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Anal fissure

Key points

  • An anal fissure is a small tear in the skin around the opening of your anus.
  • They usually heal within two to four weeks, but can take a lot longer.

An anal fissure is a small tear in the skin around the opening of your anus. It can cause severe pain and sometimes bleeding, usually after a bowel movement.

About anal fissure

Anal fissures are usually found at the part of your anus closest to your back – in line with the cleft of your buttocks. A fissure can also sometimes occur at the front of your anus.

An anal fissure usually heals within two to four weeks. This is known as an acute anal fissure. The term ‘acute’ refers to how long a person has had it, not to how serious the condition is. If it lasts for longer than six weeks, it’s known as a chronic anal fissure.

Although an anal fissure can occur at any age, it’s most common in people aged 15 to 40.

Symptoms of anal fissure

An anal fissure can sometimes be confused with piles (haemorrhoids) because symptoms can be similar. If you have an anal fissure, you may have:

  • a sharp, searing or burning pain in or around your anus, which can last for up to an hour after a bowel movement
  • spasms in your anus
  • a sentinel pile, which is a tag of skin that can develop on the edge of your anus below the fissure

After having a bowel movement, you may notice a streak of blood on the toilet paper or drops of blood in the toilet bowl.

These symptoms may be caused by something other than an anal fissure. But if you have any of these symptoms, see your GP.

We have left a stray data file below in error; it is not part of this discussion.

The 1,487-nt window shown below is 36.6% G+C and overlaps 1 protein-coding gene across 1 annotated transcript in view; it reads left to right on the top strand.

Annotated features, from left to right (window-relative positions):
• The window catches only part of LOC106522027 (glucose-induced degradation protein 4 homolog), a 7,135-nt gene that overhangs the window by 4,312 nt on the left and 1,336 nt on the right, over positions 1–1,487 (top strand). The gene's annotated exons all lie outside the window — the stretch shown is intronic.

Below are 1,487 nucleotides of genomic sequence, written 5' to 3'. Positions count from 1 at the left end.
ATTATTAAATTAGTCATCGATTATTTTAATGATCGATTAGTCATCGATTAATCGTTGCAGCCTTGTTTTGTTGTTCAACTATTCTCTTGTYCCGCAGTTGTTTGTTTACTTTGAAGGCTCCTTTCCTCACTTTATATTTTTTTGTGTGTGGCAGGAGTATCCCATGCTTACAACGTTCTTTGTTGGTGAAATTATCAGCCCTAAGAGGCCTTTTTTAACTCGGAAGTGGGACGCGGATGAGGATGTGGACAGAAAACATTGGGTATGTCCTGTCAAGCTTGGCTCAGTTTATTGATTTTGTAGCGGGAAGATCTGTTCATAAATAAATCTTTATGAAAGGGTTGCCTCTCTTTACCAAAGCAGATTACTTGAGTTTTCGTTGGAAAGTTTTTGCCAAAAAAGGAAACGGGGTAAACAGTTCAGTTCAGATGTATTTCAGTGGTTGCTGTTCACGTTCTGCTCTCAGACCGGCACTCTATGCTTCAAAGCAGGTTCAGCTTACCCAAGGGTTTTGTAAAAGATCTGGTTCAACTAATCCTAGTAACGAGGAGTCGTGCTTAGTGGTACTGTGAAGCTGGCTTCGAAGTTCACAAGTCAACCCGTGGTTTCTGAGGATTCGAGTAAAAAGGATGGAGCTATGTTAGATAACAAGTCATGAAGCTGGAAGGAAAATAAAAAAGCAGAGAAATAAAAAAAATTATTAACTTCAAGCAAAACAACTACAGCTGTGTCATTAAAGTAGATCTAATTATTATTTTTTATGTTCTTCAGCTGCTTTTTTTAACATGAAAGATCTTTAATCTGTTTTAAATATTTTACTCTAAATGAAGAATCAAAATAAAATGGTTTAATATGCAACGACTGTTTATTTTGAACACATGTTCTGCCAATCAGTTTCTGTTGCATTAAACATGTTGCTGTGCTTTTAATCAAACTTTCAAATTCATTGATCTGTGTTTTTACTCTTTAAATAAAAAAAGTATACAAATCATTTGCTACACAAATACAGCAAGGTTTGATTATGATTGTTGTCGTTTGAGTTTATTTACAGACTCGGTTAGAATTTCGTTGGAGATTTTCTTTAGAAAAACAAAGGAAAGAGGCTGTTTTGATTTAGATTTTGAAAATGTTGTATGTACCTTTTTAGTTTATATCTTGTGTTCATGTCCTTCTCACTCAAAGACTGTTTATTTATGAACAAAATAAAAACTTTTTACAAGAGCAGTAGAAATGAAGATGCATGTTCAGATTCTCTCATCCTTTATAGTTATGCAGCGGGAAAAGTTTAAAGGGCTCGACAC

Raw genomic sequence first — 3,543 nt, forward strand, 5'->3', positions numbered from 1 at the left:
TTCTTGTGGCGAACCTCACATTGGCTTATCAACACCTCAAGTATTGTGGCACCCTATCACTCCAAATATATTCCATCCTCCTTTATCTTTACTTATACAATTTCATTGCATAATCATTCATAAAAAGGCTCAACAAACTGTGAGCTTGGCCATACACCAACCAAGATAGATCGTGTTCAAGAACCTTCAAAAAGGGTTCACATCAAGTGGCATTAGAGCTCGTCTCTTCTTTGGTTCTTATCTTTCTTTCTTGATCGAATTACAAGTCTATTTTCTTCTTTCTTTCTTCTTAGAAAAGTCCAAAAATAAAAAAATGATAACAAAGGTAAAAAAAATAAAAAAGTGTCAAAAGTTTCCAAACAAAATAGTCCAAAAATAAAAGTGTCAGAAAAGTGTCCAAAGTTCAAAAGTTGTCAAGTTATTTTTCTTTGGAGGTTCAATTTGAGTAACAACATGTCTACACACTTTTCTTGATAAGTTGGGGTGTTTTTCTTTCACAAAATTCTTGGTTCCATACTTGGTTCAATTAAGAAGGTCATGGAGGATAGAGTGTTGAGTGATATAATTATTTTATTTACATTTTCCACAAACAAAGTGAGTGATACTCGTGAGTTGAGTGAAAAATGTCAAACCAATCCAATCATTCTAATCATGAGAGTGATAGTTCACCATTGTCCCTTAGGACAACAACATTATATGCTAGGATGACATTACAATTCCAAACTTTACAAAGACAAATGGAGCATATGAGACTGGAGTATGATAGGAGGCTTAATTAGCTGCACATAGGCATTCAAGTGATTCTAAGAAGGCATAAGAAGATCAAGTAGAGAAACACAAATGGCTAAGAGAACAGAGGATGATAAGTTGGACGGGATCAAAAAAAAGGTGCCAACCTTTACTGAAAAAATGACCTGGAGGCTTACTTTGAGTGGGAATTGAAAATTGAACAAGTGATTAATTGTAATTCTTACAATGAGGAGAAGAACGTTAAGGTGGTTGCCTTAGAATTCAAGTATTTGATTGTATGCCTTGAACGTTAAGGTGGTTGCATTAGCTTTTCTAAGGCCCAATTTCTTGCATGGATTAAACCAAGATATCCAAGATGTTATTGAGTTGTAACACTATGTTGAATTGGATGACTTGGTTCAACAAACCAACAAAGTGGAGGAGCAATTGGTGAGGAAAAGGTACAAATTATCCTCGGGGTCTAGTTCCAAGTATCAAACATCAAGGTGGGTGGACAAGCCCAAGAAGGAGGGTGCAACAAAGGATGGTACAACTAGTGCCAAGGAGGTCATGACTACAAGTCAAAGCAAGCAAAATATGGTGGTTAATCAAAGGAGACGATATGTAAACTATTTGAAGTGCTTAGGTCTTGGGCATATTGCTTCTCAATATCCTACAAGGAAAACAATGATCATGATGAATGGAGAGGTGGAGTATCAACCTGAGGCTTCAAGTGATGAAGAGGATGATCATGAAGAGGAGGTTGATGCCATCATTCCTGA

Complications of anal fissure

The main complication of an anal fissure is that it may take a while to heal, resulting in a chronic fissure. This can happen if:

  • you have long-term constipation or diarrhoea
  • the tear extends into the ring of muscle that holds your anus closed (this is known as your internal anal sphincter) 
  • pain causes your internal sphincter muscle to spasm, which can increase the pressure within your anus, making it harder to have a bowel movement

The more you strain when having a bowel movement, the less likely it is that the tear will heal.

Causes of anal fissure

There are a number of reasons why you may develop an anal fissure. These include:

  • straining during a bowel movement – often because you’re constipated
  • recurrent or chronic diarrhoea
  • inflammatory bowel disease, such as Crohn’s disease
  • having an infection in the skin around your anus, such as a sexually transmitted infection or HIV
  • being in the third trimester of pregnancy, or childbirth, if you're a woman
  • taking certain medicines – for example, nicorandil (used to treat angina)
  • trauma – for example, through anal intercourse
  • anal cancer
  • chemotherapy or radiotherapy

Diagnosis of anal fissure

Your GP will ask about your symptoms. They may examine the area by parting your buttocks as you lie on your side with your knees bent towards your chest. If your GP can see the fissure, they will discuss your treatment options with you.

If after about six weeks your symptoms haven’t improved with treatment, your GP may refer you to a colorectal surgeon. This is a surgeon who specialises in conditions that affect the bowel. At the hospital, your doctor will do a detailed examination under local anaesthesia. A local anaesthesia blocks pain from your anus and surrounding area, but you will stay awake during the procedure. You may also need to have an ultrasound scan of your anus.

Treatment of anal fissure

To help an anal fissure heal, it’s important not to strain during a bowel movement and manage any pain caused by the fissure. Most anal fissures heal with changes to your diet and the right medicines. However, if the anal fissure doesn’t get better, you may need to have surgery


Making changes to your diet and lifestyle can help prevent constipation and make your faeces softer, and therefore easier to pass. You can do this by:

  • eating a balanced diet with lots of fibre
  • taking a fibre supplement (bulk-forming laxative), such as sterculia (Normacol) or ispaghula husk (Fybogel)
  • drinking enough fluids so that you don’t become dehydrated
  • doing regular exercise

It may help to apply a lubricant, such as petroleum jelly, around your anus before you have a bowel movement. Sitting in a warm bath for 10 to 15 minutes after a bowel movement may also help relieve any discomfort.